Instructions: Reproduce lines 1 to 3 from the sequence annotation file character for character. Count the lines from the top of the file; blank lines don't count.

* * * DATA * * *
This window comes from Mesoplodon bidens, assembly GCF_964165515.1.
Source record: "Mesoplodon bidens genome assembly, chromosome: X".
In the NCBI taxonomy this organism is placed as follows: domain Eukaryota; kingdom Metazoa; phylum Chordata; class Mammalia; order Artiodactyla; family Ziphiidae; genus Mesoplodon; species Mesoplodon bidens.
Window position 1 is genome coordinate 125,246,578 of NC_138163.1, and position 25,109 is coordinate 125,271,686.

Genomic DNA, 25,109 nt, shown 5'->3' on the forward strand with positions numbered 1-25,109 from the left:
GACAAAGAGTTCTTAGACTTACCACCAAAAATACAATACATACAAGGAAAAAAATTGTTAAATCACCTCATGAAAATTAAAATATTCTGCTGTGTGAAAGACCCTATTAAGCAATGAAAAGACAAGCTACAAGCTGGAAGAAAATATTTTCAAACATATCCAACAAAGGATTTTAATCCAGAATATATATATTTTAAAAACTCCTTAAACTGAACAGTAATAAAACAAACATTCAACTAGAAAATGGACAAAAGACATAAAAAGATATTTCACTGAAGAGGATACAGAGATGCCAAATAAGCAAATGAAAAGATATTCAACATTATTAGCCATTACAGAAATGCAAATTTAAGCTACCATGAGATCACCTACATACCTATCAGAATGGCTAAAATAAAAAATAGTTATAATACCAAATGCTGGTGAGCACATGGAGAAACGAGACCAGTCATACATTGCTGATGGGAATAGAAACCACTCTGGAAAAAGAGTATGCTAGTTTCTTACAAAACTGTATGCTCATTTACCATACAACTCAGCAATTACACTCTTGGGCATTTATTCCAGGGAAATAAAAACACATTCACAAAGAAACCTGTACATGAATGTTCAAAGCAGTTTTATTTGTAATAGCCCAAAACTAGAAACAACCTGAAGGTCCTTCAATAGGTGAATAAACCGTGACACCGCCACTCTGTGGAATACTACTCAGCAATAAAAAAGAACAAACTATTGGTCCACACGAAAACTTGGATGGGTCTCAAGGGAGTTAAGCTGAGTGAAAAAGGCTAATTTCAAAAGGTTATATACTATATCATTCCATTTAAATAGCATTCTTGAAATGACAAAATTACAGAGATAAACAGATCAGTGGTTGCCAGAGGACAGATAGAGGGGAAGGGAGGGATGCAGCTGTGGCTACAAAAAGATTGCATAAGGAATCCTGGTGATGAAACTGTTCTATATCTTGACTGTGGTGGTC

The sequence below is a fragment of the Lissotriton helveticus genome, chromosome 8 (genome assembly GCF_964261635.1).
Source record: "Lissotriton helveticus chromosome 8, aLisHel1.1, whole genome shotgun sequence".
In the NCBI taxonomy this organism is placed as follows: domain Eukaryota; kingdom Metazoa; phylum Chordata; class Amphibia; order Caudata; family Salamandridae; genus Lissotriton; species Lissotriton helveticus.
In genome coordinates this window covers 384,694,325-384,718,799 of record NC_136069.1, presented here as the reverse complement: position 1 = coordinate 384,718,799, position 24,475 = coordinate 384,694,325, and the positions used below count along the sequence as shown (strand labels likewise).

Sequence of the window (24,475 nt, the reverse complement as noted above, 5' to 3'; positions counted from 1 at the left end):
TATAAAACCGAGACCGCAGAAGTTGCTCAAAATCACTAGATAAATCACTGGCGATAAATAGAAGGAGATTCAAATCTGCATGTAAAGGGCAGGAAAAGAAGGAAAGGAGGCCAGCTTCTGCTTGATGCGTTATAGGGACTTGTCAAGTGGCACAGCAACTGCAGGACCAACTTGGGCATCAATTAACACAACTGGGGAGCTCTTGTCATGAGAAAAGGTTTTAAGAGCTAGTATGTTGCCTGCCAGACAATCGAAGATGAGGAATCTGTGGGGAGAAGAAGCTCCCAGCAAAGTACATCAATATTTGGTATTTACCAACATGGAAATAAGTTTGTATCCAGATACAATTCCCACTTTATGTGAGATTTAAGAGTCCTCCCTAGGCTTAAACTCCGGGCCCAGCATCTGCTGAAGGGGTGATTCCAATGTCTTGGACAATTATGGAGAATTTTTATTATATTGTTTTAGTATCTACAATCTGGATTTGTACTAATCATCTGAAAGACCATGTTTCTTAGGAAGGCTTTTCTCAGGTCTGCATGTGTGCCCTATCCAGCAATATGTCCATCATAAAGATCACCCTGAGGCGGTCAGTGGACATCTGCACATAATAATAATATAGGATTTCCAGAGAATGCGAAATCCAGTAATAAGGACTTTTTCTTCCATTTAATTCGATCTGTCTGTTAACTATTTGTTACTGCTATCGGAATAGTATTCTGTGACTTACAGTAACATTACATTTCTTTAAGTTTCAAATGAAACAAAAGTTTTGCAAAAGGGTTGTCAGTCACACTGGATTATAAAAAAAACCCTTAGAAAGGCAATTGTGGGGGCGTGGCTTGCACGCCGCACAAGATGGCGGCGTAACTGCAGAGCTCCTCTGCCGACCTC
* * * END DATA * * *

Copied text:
This window comes from Mesoplodon bidens, assembly GCF_964165515.1.
Source record: "Mesoplodon bidens genome assembly, chromosome: X".
In the NCBI taxonomy this organism is placed as follows: domain Eukaryota; kingdom Metazoa; phylum Chordata; class Mammalia; order Artiodactyla; family Ziphiidae; genus Mesoplodon; species Mesoplodon bidens.